The results of my totally ridiculous experiment selling cassette tapes on Amazon. A lesson in selling obsolete items with bad sales ranks via FBA.
Everything sells on Amazon… eventually
It’s true: Everything sells on Amazon, eventually. And I’ve proven it.
There’s a lot of talk about “what sells” on Amazon. My contribution to the conversation usually starts and ends with one line:
“Everything sells…. Eventually.”
Not everything. But close enough.
No matter how weird, obsolete, or pointless a used media item, there’s someone on Amazon weird enough to buy it – and hungry enough to pay for it no matter what it costs.
As an Amazon seller, failing to understand this means you’re leaving a lot of money on the table. And even though I say “everything sells,” I don’t think I really internalized it until the experiment I’m about to recount.
Watch me take “everything sells on Amazon” to the extreme…
The insane “cassette single” experiment
One day I decided to see how far I could take this. And by “this,” I mean listing things on Amazon that any reasonable seller would assume no one would ever, ever buy.
I decided to make a really bad investment in some really obsolete media items, and see what happened.
It’s been a year since launching this experiment, and I’m here to report the results. And it involves selling cassette tapes on Amazon.
What is a “cassette single”?
If you don’t remember cassette singles, that’s exactly why this experiment was doomed to fail.
These were also known as “cassingles.” They were usually two songs, one on each side, in a paper slipcover. They had a roughly 5 year reign from the late 1980s to the early-1990s.
For the purpose of this experiment, it’s important to note that these offer literally nothing that is not found on other formats, except for possibly unique artwork. They offer absolutely no value, and no reason for anyone to buy them.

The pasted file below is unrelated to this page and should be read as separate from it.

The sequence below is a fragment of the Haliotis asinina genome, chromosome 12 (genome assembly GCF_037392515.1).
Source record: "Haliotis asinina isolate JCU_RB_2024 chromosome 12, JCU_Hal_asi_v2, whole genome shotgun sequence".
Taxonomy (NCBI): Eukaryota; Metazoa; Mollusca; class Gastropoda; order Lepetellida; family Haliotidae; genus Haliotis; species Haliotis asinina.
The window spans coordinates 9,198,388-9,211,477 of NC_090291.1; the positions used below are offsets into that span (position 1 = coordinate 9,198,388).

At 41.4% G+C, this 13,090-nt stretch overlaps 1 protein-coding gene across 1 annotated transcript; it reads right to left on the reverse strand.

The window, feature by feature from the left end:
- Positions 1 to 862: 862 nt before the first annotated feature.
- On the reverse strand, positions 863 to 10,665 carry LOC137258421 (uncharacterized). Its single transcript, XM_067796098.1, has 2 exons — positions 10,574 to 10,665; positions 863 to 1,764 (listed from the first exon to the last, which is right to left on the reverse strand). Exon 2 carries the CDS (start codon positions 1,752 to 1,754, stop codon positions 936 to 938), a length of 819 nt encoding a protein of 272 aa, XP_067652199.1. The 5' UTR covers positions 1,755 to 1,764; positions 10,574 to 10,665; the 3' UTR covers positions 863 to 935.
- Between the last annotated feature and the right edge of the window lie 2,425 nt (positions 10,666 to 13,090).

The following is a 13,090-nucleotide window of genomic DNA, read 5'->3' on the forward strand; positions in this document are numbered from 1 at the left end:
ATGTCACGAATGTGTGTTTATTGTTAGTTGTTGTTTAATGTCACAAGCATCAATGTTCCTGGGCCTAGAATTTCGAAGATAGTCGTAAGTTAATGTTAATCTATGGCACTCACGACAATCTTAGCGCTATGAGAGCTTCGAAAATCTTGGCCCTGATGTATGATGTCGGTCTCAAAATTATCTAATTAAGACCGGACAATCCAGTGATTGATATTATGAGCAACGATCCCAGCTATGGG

No unique content, on the least-popular format. It all raises the question as to if, in this century, anyone would ever purchase a vintage cassette single on Amazon.
I decided to find out.
Sourcing cheap, obsolete cassettes on eBay
One day on eBay I saw a listing for 385 cassette singles, mostly from the early 1990s. I jumped on it, and got the whole lot for $36 postage paid.
Now, I could really test my theory that people will buy anything on Amazon…
The box arrived and I started going through all 385 of them with my scanner. Most of them had product pages on Amazon. If they didn’t, I threw them in the discard pile. I had too little hope for any of these selling to spend time setting up product pages.
Anything that I couldn’t list on Amazon for at least $6 also went in the discard pile. That eliminated the vast majority of the lot. When it was over, I had 72 cassette singles I deemed worth listing on Amazon.
I shipped them in to the FBA warehouse, and waited.
The results of this insane experiment
And 18 months later (now), I tallied up the results. Here they are:
Total listed on Amazon: 72
Total sold on Amazon: 11
Total Amazon payout: $57.75
Total investment: $36
Total net profit: $21.75
For several hours work, that’s pretty abysmal. But it isn’t the whole story…
First, the lessons…
Over 15% of the lot sold
As much as I tell myself anything will sell, I actually had close to zero hope of even one of these cassette single selling. Not one. I just knew I had to find out for myself. Over 15% of them selling over the 18 months was a big confidence boost.
It’s true: Anything sells.
Only the big artists sold
We can learn a lot from what did sell. No surprise here, but of the 11, all of them were artists that were household names. As in, the most mainstream of the mainstream (Madonna, etc). These are artists that have tons of rabid fans who need to own everything they ever put out on every format. So it makes sense.
The majority of the singles I listed were not A-list artists. It was a lot of weird dance music from artists I’d never heard of.
Would I sell cassettes on Amazon again?
In the future, I would jump on selling cassette singles on Amazon again if it were all mainstream artists. Anything out of print from them appears to sell. This is valuable information to know, and I wouldn’t have learned it had I not run a test with the most undesirable items on the recorded music spectrum.
Aside from the lessons, there was one more thing that took this experiment out of “abysmal failure” status.
There were over 300 cassettes I didn’t send in to Amazon. I put them back up on eBay, and actually received $8 more than I paid for them.
Total net profit: $65. And some important lessons.